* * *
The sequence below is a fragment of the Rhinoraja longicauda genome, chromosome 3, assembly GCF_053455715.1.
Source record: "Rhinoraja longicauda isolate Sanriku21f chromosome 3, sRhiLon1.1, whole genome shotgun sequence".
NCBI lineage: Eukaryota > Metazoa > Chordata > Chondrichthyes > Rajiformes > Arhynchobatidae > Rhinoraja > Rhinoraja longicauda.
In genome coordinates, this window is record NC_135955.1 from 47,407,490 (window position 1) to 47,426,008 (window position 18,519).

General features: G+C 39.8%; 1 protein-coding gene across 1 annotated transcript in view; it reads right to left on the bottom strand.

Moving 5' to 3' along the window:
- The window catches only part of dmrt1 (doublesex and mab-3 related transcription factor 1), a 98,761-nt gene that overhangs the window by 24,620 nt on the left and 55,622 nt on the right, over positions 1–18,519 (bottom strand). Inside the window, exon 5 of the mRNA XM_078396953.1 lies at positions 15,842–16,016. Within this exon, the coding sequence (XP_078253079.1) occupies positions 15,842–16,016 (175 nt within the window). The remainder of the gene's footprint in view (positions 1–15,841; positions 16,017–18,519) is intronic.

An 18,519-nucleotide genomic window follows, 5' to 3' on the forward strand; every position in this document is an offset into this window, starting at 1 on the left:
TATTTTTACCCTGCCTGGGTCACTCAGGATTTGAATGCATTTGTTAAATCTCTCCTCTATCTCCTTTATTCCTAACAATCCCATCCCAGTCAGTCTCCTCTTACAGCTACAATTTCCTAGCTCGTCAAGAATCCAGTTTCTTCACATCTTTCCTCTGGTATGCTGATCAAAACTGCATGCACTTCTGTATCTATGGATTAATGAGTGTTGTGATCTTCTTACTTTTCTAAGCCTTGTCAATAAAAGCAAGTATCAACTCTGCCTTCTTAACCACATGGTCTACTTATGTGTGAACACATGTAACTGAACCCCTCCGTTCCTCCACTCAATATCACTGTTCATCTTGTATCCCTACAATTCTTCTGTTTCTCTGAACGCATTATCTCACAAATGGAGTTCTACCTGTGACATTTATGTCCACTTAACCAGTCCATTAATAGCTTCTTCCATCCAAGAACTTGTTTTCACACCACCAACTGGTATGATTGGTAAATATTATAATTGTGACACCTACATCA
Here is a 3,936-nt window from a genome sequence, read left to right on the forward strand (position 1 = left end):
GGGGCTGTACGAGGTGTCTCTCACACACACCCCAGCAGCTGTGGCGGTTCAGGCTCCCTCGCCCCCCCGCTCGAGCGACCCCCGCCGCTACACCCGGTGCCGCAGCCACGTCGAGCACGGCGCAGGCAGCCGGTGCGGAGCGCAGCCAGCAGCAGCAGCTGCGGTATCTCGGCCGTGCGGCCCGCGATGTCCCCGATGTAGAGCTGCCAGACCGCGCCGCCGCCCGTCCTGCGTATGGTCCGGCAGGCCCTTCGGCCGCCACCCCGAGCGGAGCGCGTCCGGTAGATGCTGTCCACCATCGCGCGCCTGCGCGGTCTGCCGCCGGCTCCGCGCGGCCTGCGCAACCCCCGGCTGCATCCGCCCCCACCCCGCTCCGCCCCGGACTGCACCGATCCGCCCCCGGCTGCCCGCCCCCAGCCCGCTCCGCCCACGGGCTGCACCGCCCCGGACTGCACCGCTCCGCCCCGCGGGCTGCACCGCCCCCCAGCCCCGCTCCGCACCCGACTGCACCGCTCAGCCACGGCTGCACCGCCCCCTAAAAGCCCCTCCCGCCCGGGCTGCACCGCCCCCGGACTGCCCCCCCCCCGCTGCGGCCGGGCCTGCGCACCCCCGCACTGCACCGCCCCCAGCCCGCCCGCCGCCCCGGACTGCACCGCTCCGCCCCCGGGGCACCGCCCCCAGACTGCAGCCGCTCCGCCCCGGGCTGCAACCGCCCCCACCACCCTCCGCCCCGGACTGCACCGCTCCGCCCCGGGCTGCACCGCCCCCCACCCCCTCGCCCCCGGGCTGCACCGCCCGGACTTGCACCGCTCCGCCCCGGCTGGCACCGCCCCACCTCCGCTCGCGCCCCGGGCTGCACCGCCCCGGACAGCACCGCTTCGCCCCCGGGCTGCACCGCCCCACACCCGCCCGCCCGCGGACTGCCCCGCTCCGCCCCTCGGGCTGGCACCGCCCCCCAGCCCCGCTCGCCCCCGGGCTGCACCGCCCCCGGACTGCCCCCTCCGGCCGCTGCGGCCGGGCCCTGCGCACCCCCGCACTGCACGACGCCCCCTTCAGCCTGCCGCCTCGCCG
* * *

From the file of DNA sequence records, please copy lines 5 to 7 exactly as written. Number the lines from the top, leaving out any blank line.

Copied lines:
General features: G+C 39.8%; 1 protein-coding gene across 1 annotated transcript in view; it reads right to left on the bottom strand.

Moving 5' to 3' along the window:
- The window catches only part of dmrt1 (doublesex and mab-3 related transcription factor 1), a 98,761-nt gene that overhangs the window by 24,620 nt on the left and 55,622 nt on the right, over positions 1–18,519 (bottom strand). Inside the window, exon 5 of the mRNA XM_078396953.1 lies at positions 15,842–16,016. Within this exon, the coding sequence (XP_078253079.1) occupies positions 15,842–16,016 (175 nt within the window). The remainder of the gene's footprint in view (positions 1–15,841; positions 16,017–18,519) is intronic.